He had so many stories still to tell.
When I wrote to tell him how much I enjoyed his post Walled City, but how much potential I thought there was for taking it further, he replied thus:
"I have thought about extending the idea of Walled City first by enhancing the experiences of the 1940s – and then carrying it through to what I saw into my dating days in the mid fifties. Then into films I saw as a soldier in Germany in 1958 and 1959. I came home to the rediscovery of film as an art movement, which took full flower with the Sarris/ Kael wars - I was and am a Sarriste.
With a family, viewing diminished and took us out of dark halls. There was television but the fare was sparse. After a time came VCRs, DVDs and the reemergence of television with cable and TCM and Fox. For the past ten years we have been shipmates to the aging movie stars shuffling around QE2 and QM2. (Patricia Neal in robe and slippers was no longer looking the part. Then there was the obnoxious Carrie Fisher, and the sweet and charming Jane Russell. And as Kurt Vonnegut told us … )
Comments on books and materials, remarks made about images, remembrances of events, and the choice of material alone – might all provide additional insight. There is a built in conflict between the world of research (e.g., bibliography) where everything has to be right and those film blogs that deal primarily with remembrance. It seems if too much research is done, it takes away from the immediacy, the nostalgia and the mood of recreating yesterdays. Editing the thoughts of yesterday with the new found knowledge of today can lead to choppy waters. Writing, like good films, is always full of conflict."
So many avenues opened up in just a few paragraphs!
This was Gerald's habitual method when writing letters and blog posts both. I eventually learned more of his Jane Russell encounter; the Carrie Fisher story, however, was always put off until another day that now will never come.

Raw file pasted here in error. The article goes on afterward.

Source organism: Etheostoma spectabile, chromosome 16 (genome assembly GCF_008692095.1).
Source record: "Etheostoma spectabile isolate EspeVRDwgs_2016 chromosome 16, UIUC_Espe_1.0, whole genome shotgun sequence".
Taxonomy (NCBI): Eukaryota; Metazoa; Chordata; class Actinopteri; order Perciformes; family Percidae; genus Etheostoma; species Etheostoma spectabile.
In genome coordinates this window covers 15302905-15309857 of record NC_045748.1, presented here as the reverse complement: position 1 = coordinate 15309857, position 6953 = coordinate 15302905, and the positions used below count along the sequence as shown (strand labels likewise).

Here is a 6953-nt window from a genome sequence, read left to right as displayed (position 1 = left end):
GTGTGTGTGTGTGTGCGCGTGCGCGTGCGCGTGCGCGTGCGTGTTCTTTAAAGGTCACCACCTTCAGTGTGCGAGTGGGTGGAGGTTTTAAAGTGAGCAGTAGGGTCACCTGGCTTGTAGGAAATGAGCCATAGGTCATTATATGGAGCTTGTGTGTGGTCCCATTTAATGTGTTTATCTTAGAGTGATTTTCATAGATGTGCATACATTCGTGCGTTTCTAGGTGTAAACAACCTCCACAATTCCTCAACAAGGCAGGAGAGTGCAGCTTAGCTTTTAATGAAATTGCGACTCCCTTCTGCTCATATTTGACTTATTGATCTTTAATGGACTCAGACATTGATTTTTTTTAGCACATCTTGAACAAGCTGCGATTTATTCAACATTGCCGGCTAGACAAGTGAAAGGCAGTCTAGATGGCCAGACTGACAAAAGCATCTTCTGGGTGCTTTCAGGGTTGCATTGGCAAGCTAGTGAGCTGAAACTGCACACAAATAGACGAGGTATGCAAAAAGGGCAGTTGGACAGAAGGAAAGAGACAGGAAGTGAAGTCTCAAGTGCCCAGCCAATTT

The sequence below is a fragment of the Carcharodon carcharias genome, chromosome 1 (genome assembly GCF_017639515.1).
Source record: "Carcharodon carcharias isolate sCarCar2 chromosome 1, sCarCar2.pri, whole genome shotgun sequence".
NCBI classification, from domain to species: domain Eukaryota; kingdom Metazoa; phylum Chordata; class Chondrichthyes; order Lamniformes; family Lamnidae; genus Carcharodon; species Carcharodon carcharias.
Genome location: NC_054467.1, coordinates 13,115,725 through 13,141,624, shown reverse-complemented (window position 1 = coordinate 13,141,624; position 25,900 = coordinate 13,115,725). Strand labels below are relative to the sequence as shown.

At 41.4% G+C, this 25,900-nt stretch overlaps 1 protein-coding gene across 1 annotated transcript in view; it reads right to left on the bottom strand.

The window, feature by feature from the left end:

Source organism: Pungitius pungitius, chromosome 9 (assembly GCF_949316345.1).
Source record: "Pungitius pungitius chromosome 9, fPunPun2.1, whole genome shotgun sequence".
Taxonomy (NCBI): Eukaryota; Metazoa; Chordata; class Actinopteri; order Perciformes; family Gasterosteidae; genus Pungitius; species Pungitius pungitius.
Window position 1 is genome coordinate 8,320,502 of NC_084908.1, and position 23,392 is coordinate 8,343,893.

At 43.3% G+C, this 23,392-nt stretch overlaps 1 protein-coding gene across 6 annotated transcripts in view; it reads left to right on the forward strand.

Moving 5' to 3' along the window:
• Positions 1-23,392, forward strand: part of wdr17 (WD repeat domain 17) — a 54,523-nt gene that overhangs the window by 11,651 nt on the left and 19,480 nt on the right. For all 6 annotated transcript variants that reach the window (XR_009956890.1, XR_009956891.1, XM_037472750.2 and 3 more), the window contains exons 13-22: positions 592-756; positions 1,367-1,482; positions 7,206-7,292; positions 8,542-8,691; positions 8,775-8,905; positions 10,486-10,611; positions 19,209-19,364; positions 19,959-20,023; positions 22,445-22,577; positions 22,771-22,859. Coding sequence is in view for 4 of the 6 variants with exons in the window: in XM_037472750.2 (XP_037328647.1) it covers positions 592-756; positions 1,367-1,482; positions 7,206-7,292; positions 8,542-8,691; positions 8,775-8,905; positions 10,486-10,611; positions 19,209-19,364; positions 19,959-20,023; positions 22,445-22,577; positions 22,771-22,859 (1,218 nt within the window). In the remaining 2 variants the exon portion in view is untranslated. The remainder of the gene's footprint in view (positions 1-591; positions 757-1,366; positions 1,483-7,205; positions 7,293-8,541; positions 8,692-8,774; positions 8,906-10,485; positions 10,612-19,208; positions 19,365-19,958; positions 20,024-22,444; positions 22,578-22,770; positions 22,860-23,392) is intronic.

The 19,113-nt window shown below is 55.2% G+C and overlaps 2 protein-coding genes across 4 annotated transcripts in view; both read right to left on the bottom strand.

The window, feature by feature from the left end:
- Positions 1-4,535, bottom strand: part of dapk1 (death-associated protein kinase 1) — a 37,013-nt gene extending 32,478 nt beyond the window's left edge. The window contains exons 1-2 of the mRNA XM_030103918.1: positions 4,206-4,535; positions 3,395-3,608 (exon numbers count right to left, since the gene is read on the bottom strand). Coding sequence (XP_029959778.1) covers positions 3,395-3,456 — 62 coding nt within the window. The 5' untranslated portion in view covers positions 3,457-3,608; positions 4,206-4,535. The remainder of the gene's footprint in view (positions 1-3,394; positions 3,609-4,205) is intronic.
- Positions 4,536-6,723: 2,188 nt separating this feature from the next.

It's tough to accept that I will never again rise from my bed, switch on the computer, and find that while I slept, Gerald has been reading my old posts an impossibly long way away, and leaving kind, perceptive, erudite comments.
Or that there will never again be an email from him waiting for me in my morning in-box, containing some obscure literary allusion that sends me scuttling to the reference books, or some knowledgeable aside about bit part actors long forgotten by the overwhelming mass of the public for whose approval they had worked.
I had just mentioned him in a piece I had published a few posts back, about how one of the joys of the blogosphere was of getting to know such wonderful people. Now I have to get used to his not being there anymore.
Indeed, he had already left us when I wrote that. I just didn't know it yet.
But Laszlo's will still be there, and just as Gerald described it:
A portal, perhaps, attempting to bring the distant near. A reminiscence of films and players seen during 70 years. First seen in dark buildings surrounded by strangers and now watched again and again on diminished screens. Herewith some random thoughts on that flickering past. Remember when the lights went on and we had to leave the theatre? From Rick’s Café Americain to Lexington Avenue? Laszlo's on Lex...
Others have left far less to mark their presence, that's for sure, and in time, perhaps, it may seem more than sufficient.
But at the moment: much snow here recently.